The health benefits that science has found vary somewhat depending on the range of tea one chooses, although most studies have been done on green tea. However, in broad outline, it is antioxidant, depurative (helps eliminate liquids), and digestive, rich in minerals, sodium, fluoride, and vitamins A, B, and C. This strengthens the immune system and can help the body protect itself in case of viruses or infections. In addition, some studies talk about improvements in diseases that degenerate cognitive abilities, such as Alzheimer’s or Parkinson’s, and even some attempts to associate the properties of the predominant polyphenols in green tea (EGCG, EGC, ECG, and EC) and its considerable free radical scavenger activity in the prevention of cancer.
Chinese legends tell the supposed origin story of tea. One of the most widespread is the custom of using tea leaves to flavor boiled water first began in China around 250 BC. Emperor Shen-Nung discovered this drink accidentally when he was boiling water in the shade of a tree. Some leaves fell into the emperor’s pot, and he drank the resulting infusion discovering tea.
The “golden age” of tea corresponds to the Tang Dynasty. Then, it ceased to be understood as a medicinal tonic and began to spread its consumption for pleasure. During this period, tea acquired such importance that merchants commissioned Lu Yu to write the first book on tea, “Su Cha-Ching,” known as the “sacred book of tea.”
The word tea in English has been given many different names: tcha, cha, tay, tee. The English name does not come from the Mandarin Chinese Tcha, but the Amoy dialect, because the first contacts between the Dutch and Chinese traders were in the port of Amoy, in the province of Fujian. That name passed to the Dutch was translated as thee, and from there, almost all derive because the Dutch were the first to import tea to Europe.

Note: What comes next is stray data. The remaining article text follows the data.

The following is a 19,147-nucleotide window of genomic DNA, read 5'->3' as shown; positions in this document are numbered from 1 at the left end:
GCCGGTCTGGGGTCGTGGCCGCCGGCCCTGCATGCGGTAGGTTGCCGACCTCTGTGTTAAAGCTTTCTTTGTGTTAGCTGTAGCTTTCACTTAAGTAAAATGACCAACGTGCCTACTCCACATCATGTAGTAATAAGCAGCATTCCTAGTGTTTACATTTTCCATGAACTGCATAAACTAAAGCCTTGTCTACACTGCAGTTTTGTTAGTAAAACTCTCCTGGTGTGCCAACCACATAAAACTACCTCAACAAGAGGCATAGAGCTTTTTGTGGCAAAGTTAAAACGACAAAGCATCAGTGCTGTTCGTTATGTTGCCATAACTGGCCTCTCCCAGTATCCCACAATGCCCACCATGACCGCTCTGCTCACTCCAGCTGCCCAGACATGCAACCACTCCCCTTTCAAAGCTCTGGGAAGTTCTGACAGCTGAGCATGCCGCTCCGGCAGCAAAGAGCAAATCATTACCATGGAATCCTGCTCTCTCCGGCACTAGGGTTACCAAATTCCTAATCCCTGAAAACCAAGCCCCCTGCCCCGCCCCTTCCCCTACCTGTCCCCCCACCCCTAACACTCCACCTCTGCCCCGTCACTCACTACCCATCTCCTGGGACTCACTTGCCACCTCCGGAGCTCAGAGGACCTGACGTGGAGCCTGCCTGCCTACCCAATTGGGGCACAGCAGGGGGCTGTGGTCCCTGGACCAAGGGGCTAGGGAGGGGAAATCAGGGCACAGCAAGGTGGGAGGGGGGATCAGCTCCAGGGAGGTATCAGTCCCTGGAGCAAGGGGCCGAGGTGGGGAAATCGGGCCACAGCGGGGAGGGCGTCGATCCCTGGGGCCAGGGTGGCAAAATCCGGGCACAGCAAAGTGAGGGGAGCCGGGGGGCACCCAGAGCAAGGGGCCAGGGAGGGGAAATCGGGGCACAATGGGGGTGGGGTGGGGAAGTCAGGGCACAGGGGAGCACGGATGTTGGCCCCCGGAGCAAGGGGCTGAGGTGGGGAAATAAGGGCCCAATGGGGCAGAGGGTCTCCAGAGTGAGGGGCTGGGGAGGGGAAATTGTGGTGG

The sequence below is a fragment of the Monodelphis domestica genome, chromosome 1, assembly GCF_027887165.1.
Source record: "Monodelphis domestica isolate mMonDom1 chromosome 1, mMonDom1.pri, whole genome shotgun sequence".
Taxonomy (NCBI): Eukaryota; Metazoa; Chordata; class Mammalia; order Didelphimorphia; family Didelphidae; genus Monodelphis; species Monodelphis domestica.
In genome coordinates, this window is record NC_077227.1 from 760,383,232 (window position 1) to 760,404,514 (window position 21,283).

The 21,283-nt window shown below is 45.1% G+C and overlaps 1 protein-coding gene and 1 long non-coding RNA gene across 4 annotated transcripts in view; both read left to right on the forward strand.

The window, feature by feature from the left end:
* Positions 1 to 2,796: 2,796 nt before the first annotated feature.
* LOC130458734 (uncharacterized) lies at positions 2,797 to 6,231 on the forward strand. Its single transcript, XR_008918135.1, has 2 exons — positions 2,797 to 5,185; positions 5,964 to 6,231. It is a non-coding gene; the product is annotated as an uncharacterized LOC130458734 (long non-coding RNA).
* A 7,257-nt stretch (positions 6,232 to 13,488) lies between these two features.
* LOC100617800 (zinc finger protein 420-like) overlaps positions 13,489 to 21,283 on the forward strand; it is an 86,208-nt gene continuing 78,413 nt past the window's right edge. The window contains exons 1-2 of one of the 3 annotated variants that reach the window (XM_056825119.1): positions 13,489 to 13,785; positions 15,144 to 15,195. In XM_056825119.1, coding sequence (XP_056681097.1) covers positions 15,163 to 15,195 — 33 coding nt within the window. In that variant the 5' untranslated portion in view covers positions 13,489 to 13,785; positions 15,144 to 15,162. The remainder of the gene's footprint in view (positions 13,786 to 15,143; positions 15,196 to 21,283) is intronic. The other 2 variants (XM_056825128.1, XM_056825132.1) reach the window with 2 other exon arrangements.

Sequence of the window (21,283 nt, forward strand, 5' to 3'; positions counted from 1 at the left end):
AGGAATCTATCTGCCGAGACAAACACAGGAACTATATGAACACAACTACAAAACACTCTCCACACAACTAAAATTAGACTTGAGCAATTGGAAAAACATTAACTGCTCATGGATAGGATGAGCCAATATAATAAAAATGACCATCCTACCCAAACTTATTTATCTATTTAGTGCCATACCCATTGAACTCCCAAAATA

Although nowadays it is widespread to see beautiful pieces of teaware australia, the origin of this beverage in Australia is a little different. Historically, the Australian Aborigines drank an infusion of Leptospermum (a plant different from the tea plant or camellia Sinensis). This plant is the Manuka native to New Zealand. Upon landing in Australia for the first time, Captain Cook noticed that the Aborigines drank it and called it tea. Today, the plant is known as the “tea tree.”
Through colonization by the British, tea was introduced to Australia. Tea was aboard the First Fleet in 1788. Tea is a big part of modern Australian culture because of its British origins. Australians drink tea, afternoon tea, and morning tea the same way as the British. Also, tea can be grown and produced in northern Australia because of Australia’s climate.
The Australian tea culture remains very similar to the British tea culture. Often, the host offers tea to guests, and small portions of food are usually served during “morning tea” and “afternoon tea.”The main dinner may be called “tea.”
Billy tea is the drink brewed by the hapless braggart in the popular Australian folk song Waltzing Matilda. Boiling water in a handy piece of teaware australia to brew tea over a campfire and adding a leaf of gum for flavor remains an iconic traditional Australian method of brewing tea, a staple drink of the Australian colonial period.
In 2000, Australia consumed 14,000 tons of tea per year. However, tea production in Australia is minimal and is mainly located in northern New South Wales and Queensland. Most of the tea produced in Australia is black tea; However, small quantities of green tea are produced in Victoria’s Alpine Valleys region, yet few things are more enjoyable than a good cup of tea watching the Australian sunset.